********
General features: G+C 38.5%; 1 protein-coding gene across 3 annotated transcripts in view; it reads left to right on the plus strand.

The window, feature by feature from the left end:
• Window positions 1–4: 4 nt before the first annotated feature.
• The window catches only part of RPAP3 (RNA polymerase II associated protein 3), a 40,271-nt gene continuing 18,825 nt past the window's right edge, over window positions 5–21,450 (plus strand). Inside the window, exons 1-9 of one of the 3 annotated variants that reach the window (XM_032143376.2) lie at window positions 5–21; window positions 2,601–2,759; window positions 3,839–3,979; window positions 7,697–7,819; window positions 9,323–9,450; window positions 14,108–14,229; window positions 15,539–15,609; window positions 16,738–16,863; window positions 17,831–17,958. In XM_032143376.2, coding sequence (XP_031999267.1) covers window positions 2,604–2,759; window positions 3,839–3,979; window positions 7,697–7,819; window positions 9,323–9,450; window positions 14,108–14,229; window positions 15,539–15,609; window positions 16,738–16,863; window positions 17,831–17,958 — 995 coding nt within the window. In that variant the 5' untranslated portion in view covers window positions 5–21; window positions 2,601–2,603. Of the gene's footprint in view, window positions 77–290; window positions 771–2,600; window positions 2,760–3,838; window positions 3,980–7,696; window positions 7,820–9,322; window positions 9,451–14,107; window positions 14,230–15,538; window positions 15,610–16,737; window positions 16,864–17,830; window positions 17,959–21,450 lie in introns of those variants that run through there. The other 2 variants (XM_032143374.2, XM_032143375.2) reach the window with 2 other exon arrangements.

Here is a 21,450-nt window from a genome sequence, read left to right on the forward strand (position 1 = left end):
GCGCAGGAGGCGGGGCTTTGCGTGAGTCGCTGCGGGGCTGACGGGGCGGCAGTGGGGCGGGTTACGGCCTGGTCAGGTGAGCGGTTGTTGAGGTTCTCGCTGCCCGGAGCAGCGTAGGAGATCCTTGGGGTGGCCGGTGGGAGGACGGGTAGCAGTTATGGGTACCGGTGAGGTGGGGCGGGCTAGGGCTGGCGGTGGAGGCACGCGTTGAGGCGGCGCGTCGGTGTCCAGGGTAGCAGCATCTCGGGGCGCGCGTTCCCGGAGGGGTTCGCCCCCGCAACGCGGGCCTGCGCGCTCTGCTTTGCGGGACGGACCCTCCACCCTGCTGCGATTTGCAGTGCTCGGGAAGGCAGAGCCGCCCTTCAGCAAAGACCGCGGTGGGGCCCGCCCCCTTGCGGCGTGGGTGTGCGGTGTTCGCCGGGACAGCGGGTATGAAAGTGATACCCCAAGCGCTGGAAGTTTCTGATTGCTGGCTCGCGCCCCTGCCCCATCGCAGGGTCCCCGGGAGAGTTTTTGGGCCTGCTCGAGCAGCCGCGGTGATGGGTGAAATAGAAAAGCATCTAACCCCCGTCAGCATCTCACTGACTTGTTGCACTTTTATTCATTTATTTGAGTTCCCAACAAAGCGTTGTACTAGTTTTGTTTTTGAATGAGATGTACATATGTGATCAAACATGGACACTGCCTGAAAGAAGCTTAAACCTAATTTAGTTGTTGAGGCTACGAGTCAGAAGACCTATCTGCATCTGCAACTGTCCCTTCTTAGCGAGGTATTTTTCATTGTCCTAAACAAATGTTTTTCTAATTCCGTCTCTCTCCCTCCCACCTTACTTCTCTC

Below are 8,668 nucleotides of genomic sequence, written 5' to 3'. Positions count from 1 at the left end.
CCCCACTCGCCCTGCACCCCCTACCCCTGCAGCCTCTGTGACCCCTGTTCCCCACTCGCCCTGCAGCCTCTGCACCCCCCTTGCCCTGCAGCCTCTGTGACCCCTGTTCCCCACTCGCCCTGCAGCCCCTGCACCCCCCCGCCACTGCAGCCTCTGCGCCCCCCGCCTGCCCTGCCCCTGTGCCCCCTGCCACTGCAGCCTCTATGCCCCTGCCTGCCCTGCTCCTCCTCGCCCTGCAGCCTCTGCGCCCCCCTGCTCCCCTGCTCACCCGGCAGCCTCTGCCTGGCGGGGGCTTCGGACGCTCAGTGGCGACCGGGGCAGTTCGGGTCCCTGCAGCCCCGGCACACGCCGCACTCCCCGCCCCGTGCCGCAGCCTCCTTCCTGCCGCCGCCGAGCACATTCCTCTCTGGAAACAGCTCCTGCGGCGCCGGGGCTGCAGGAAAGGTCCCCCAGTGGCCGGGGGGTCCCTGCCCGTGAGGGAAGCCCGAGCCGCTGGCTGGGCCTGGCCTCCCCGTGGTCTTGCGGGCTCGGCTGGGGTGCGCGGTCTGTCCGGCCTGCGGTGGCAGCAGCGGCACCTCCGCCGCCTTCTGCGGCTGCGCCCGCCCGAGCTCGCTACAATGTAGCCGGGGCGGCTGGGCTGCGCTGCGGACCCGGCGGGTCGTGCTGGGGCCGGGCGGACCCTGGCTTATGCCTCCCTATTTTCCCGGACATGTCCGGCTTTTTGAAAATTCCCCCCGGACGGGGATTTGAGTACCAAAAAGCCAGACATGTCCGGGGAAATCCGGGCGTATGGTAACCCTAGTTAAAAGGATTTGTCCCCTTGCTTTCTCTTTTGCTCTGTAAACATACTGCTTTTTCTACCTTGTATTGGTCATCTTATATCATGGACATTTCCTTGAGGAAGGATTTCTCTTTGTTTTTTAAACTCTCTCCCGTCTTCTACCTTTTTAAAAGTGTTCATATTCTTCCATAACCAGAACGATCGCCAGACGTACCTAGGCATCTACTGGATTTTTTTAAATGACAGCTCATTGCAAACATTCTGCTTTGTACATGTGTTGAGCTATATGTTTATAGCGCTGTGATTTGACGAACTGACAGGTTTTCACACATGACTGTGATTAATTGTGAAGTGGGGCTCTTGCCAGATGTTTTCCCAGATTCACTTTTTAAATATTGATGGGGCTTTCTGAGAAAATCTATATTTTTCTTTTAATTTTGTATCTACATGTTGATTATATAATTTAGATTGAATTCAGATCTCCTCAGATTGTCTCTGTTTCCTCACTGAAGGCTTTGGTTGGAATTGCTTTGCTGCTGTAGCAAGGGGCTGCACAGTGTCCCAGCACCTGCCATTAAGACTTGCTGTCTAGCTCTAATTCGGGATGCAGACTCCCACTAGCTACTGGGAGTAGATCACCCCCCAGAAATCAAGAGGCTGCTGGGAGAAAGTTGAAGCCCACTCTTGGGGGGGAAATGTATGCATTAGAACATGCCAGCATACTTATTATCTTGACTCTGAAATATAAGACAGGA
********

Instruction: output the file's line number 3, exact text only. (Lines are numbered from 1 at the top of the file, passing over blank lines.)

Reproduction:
• Window positions 1–4: 4 nt before the first annotated feature.